Long before we ever heard of COVID-19 or had any of the supply chain issues of the past fifteen months, buying a car wasn't what you might call a "fun" experience. Sure, if you were buying a brand new vehicle, GETTING the car was fun. If you were looking for a used car, like me (I can't bring myself to buy new), it's still exciting getting a new-to-you car, but having to go through the whole rigamarole of searching for what you want is much less fun. First, you have to find the right car, but turquoise paint? No thanks. This one has high miles; that one was a rental. The longer you look, the shorter your "must-have" list becomes, and the more you find yourself compromising.

Enter COVID-19 and the supply chain issues. First toilet paper, then certain food items, and the housing market. Don't even get me started on that. But here we are, halfway through the year, and supply chain issues are doing two things. 1 - Holding up tons of new cars from being delivered to the lots of West Herr, the Towne Auto Group, and Paddock. I mean, before all this, when was the last time you drove by the Paddock overflow lot on 290 (just off Delaware), and it was empty? Up to this point, I've never seen their lot even a little anemic, let alone empty. And 2 - Driving (no pun intended) up the prices of the used cars that are available. Oh, and much like the Buffalo real estate market, competition for the available vehicles is much more aggressive. The good news about the prices of used cars going up is that it means yours too. Your car is holding more of its value due to the lack of inventory.

I just went through this a week or so ago. Let me rephrase; I just finished the mind-numbing, often frustrating process a week or so ago. Finding a vehicle, you think you might want or might like is hard enough. Throw in the added competition for said vehicle, on top of the fact that used car prices have gone up with much less wiggle room to negotiate, and you've got the recipe for a weeks-long headache. It's like an endurance test - how much you're willing to compromise on what you want/what you're looking for vs. your patience. I have none of the second, and I'm not much for compromise either. As I'm always fond of saying, I've had patience. Now I'm tired of waiting.

Before I even started looking for a vehicle, I spent weeks considering what it was that I wanted. Then another couple of weeks looking for that car. I combed through dealer websites, set alerts for the latest inventory, and whatever I could to find my next car. Finally, after a few days, I expanded my search out of Buffalo and into Rochester. That's when I saw the car I wanted! It had everything I was looking for; low miles, remote starter, heated seats, and it wasn't turquoise or yellow or even that new color you see all over lately, "Cement Grey." It's the color of wet cement, and it's definitely not for me.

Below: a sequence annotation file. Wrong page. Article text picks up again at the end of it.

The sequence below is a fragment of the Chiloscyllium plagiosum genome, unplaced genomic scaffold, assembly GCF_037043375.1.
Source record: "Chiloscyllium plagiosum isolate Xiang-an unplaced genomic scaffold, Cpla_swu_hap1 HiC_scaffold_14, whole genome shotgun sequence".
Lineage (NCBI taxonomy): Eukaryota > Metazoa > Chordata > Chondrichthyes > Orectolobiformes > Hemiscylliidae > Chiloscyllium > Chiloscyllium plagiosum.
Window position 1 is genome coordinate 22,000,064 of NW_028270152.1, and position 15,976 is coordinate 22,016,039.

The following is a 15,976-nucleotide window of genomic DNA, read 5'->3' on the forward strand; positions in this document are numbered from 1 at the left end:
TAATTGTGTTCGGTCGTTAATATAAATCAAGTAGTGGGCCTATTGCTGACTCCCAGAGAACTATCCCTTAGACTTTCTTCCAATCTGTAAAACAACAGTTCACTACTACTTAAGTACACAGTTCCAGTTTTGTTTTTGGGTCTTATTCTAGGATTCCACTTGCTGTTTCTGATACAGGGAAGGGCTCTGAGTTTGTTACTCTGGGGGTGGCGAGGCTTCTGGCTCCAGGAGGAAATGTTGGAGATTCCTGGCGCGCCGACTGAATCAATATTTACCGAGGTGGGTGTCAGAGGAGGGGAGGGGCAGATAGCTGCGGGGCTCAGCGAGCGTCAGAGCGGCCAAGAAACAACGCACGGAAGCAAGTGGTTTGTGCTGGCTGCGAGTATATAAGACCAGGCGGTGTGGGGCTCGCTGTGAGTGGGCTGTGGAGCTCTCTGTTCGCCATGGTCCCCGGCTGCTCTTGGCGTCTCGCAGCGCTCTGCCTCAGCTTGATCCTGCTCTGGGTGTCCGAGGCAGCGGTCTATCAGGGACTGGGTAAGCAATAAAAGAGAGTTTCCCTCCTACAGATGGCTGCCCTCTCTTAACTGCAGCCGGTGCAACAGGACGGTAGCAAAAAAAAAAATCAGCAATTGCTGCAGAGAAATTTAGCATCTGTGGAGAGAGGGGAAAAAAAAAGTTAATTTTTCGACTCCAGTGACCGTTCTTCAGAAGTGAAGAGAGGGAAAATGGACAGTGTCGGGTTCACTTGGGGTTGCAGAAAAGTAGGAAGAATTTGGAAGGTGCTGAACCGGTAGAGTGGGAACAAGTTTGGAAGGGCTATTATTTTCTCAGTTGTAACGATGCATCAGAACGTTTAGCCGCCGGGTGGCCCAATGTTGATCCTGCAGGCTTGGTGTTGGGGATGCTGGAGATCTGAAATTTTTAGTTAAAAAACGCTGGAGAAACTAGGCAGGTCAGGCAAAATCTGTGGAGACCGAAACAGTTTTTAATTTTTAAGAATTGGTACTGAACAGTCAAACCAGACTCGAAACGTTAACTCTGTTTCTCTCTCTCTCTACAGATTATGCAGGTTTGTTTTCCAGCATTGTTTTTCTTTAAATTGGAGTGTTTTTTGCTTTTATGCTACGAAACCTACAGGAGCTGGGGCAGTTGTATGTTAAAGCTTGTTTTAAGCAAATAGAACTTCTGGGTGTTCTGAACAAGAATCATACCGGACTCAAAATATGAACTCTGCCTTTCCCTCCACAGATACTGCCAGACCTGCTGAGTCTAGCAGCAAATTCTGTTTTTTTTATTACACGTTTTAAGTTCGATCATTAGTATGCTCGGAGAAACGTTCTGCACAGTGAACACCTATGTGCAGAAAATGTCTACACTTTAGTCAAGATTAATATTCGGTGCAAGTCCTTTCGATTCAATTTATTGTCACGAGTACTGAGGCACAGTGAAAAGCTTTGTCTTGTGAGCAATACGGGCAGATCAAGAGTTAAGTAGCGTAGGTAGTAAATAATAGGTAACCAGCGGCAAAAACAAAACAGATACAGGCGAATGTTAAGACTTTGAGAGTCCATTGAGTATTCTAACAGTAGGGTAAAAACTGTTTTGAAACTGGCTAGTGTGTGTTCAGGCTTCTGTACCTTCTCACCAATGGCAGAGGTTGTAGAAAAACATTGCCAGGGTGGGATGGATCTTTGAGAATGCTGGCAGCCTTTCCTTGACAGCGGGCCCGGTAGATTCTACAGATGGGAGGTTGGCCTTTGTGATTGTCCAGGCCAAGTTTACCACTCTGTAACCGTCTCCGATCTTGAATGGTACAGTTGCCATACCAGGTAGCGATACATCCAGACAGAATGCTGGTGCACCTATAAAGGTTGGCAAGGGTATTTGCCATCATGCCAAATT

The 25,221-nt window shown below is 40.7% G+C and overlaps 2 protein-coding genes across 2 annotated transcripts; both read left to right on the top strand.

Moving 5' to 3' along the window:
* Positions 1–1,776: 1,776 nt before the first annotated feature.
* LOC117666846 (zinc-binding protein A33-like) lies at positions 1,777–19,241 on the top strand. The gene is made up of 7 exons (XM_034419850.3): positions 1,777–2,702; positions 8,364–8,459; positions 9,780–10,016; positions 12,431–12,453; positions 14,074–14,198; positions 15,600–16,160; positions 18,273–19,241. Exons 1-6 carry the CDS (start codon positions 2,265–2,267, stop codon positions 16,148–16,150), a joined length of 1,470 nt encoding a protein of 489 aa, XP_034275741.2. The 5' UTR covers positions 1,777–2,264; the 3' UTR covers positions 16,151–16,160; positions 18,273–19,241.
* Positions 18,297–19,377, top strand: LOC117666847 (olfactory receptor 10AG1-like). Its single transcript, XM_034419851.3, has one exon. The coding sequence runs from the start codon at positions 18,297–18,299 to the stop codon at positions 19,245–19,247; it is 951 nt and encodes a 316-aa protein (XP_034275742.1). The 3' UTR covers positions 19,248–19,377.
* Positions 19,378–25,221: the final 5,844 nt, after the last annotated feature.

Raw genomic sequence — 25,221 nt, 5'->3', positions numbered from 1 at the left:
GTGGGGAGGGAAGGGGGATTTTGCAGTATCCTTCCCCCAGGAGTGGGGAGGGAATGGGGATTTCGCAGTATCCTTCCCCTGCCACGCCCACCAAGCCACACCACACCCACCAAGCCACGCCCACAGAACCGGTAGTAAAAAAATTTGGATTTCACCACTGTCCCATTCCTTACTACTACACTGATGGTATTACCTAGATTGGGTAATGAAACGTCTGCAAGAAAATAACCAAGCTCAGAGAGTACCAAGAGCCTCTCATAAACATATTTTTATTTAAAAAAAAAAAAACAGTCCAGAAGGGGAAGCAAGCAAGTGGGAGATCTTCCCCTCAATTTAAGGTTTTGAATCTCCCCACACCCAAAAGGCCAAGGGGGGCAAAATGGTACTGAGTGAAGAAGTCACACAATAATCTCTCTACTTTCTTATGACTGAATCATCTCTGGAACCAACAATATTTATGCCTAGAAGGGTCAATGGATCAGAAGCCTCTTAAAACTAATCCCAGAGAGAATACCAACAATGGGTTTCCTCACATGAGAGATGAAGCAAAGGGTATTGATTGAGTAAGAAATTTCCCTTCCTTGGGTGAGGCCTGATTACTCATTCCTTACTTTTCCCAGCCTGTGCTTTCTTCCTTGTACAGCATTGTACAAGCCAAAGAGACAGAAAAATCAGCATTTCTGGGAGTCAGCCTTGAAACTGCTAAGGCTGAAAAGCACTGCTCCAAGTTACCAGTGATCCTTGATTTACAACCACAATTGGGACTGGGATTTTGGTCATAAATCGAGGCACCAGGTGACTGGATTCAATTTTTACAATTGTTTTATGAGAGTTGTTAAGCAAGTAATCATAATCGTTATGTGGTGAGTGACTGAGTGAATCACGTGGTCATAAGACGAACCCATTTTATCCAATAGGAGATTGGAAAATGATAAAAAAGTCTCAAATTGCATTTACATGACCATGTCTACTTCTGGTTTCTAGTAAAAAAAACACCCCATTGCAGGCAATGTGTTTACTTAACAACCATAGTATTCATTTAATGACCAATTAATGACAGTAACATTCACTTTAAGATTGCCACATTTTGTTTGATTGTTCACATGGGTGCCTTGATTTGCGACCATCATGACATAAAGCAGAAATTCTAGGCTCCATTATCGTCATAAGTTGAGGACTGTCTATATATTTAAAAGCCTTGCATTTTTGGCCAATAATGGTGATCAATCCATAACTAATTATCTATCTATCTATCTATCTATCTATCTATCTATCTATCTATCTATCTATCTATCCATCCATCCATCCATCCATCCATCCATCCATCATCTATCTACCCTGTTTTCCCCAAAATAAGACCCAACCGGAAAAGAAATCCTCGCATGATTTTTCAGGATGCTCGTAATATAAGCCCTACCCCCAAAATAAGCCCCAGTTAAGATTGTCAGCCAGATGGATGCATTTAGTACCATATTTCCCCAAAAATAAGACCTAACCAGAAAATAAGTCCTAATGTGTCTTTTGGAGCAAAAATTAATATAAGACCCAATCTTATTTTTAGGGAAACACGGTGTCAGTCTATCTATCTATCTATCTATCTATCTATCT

So, I called the dealer, made an appointment for the next day to drive over to Rochester for a test drive. I even told him that if the car drives OK and everything is mechanically sound, I intended to drive it off the lot. Fast forward to the next day; I'm just about to leave for Rochester when the dealership calls. They just sold the car I was going to test drive. I was pissed! I get its business, but I missed out on the car I wanted by 90 minutes?! I call shenanigans. Somebody get the broom!

Having a car sold out from under you isn't something that's only happened to me. I was talking with a co-worker about a Jeep he was going to buy in Syracuse. He, like me, was going to drive over the next day for a test drive and hopefully drive it home. When I relayed my story, he said he put a deposit down, just for that reason (I wonder why the salesperson in Rochester didn't ask me to do that?).

Second verse same as the first. Fast forward to the next day; my co-worker is just about to leave for Syracuse when he gets the call from the dealership. They sold the Jeep he was going to test drive. It turns out his deposit was only good for 24 hours, and as soon as it was 24 hours and one minute – they sold it. The used car market is super tough here in Buffalo.

Luckily, I was able to find the truck I wanted. Well, I did have to compromise a little. It didn’t have the spray in bed liner or the bigger wheels and tires I wanted. But I can get those things done on my own. The moral to the story? Car buying wasn’t fun to begin with. It’s much less fun these days. Good luck.

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